Russia plans to hit the “Islamic State” (IS) hard, but will it have the desired effect? Fiona Clark looks at some of the challenges at home and in Syria and what could be a Pandora’s box for the Russian bear.
President Vladimir Putin seems to have learnt some verbal self-control since he came to power 15 years ago. Back in 1999, Chechen terrorists allegedly set off bombs in Moscow apartment blocks killing around 300 people. The bombings sparked the second Chechen war and led the newly installed Russian president to utter something along the lines of “we’ll follow terrorists everywhere. We’ll corner them and blast them out, even in the shit-house.” This time around his rhetoric is a little more reserved but the message is the same: “We will find them anywhere and punish them.”
While the US has previously said Russia’s bombings in Syria are making the situation worse by causing more refugees to flee as they target other anti-Assad strongholds as well as IS, the tragic events in Paris may change that and be the catalyst that sees Russia take on a leading role in the battle against the terrorist organization. France and Russia have said they’ll cooperate and share intelligence and the UK is discussing its involvement with Prime Minister David Cameron saying the UK can cooperate with Russia. But the US is still holding back. President Barack Obama held an impromptu meeting with Putin in Antalya at the G-20 meeting last Sunday but as yet there’s been no significant change in the US’s stance on Russia’s tactics.
One sticking point is Syrian President Bashar al-Assad and the fact that Russia isn’t putting his removal at the top of the priority list. Russia must be feeling confident though. Putin said the events in Paris meant the US response must evolve while Foreign Minister Sergei Lavrov reminded all players in the region that defeating terrorism must be the priority. He added that Assad will have to play some kind of meaningful role in the future of the country.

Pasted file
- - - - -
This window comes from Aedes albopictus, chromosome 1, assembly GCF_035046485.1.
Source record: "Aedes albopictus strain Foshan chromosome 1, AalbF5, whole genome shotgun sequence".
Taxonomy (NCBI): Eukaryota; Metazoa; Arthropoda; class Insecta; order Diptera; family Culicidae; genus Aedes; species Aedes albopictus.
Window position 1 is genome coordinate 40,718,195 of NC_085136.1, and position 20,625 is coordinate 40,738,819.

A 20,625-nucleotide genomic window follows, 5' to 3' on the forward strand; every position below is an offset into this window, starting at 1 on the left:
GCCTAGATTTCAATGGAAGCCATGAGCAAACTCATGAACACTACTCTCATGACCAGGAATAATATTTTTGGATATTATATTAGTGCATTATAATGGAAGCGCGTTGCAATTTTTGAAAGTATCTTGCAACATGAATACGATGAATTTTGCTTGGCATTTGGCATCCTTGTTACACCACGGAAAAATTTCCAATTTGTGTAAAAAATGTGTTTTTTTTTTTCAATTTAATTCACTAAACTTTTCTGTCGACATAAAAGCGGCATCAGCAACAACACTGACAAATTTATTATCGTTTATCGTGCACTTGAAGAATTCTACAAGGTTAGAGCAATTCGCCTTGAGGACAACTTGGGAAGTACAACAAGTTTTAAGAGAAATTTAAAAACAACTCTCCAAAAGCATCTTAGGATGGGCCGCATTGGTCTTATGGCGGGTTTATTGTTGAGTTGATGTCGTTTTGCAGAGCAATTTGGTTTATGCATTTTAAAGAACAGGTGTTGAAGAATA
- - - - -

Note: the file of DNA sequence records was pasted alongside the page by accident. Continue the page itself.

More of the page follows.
“All the forecasts made by our colleagues in the West and some other parties that the people would rise up and oust him never came true. This means one thing: Assad represents the interests of a significant part of Syrian society. So no peaceful solution can be found without his participation,” Lavrov said on Thursday in an interview with Radio Russia.
With the US House of Representatives voting to restrict refugees entering the country and an IS video threatening strikes on US territory, Russia’s line that Assad is the lesser of two evils may prevail.
Russia has confirmed that the downing of its plane was an act of terrorism, although it has not been confirmed by investigators in Egypt. In response it’s launched a fresh wave of bombings that have taken out a column of oil tankers and hit more than 30 IS targets. And its barrage is unlikely to let up as it joins with the French to intensify the campaign.
But initially Russians themselves didn’t appear to be united about the action. While many laid flowers outside the French embassy in Moscow, social media was awash with comments asking why no one overlaid their Facebook pictures with the Russian flag when the plane went down. Anger at the Charlie Hebdo cartoon that depicted Russians falling out of the sky was also a factor. But once the president expressed his condolences the grumbles abated.
Now that IS has incurred the wrath of Russia it may pay a heavy price. But what happens to the people of Syria as the bombs drop? Steps will have to be put in place to protect civilians and give them safe haven. At home security will have to be on high alert permanently to deal with the potential of backlash terrorist attacks, and plans to help counter the appeal of fighting for IS need to be discussed. Russia hasn’t even mentioned this so far despite having a possible 4,000 Russian citizens involved with the group in Syria at the moment.
And what about the long term? Russia may well have succeeded in flattening dissent by razing Chechnya to the ground some 15 years ago and installing a puppet regime to run the republic, but it won’t be that simple in Syria. There are multiple foreign interests and multiple local factions to deal with and rebuilding a country takes a lot more than just throwing cash at it. Somewhere there needs to be some discussion on the bigger picture – not just the reaction to the immediate threat.